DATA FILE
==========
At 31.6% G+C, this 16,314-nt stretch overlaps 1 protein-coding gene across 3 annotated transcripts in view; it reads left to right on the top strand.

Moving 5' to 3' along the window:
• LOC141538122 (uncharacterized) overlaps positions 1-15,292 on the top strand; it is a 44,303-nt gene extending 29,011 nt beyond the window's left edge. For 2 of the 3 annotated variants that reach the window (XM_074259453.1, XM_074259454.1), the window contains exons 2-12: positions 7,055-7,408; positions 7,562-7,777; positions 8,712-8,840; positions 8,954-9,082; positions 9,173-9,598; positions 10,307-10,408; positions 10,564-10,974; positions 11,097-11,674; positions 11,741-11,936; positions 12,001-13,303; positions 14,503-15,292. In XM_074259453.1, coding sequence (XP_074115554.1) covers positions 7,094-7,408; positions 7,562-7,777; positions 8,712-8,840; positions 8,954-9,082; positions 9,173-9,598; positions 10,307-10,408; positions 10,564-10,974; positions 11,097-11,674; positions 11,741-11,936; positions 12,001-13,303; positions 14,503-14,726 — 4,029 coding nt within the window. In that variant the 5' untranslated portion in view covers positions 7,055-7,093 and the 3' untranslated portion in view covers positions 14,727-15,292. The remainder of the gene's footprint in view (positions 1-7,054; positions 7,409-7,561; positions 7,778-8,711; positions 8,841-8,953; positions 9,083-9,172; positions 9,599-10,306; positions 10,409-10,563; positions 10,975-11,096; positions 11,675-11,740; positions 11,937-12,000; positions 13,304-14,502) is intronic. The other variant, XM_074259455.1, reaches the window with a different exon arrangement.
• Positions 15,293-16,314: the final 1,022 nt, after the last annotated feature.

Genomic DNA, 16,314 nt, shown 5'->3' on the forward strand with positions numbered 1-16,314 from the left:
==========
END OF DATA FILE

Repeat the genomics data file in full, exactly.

At 31.6% G+C, this 16,314-nt stretch overlaps 1 protein-coding gene across 3 annotated transcripts in view; it reads left to right on the top strand.

Moving 5' to 3' along the window:
• LOC141538122 (uncharacterized) overlaps positions 1-15,292 on the top strand; it is a 44,303-nt gene extending 29,011 nt beyond the window's left edge. For 2 of the 3 annotated variants that reach the window (XM_074259453.1, XM_074259454.1), the window contains exons 2-12: positions 7,055-7,408; positions 7,562-7,777; positions 8,712-8,840; positions 8,954-9,082; positions 9,173-9,598; positions 10,307-10,408; positions 10,564-10,974; positions 11,097-11,674; positions 11,741-11,936; positions 12,001-13,303; positions 14,503-15,292. In XM_074259453.1, coding sequence (XP_074115554.1) covers positions 7,094-7,408; positions 7,562-7,777; positions 8,712-8,840; positions 8,954-9,082; positions 9,173-9,598; positions 10,307-10,408; positions 10,564-10,974; positions 11,097-11,674; positions 11,741-11,936; positions 12,001-13,303; positions 14,503-14,726 — 4,029 coding nt within the window. In that variant the 5' untranslated portion in view covers positions 7,055-7,093 and the 3' untranslated portion in view covers positions 14,727-15,292. The remainder of the gene's footprint in view (positions 1-7,054; positions 7,409-7,561; positions 7,778-8,711; positions 8,841-8,953; positions 9,083-9,172; positions 9,599-10,306; positions 10,409-10,563; positions 10,975-11,096; positions 11,675-11,740; positions 11,937-12,000; positions 13,304-14,502) is intronic. The other variant, XM_074259455.1, reaches the window with a different exon arrangement.
• Positions 15,293-16,314: the final 1,022 nt, after the last annotated feature.

Genomic DNA, 16,314 nt, shown 5'->3' on the forward strand with positions numbered 1-16,314 from the left: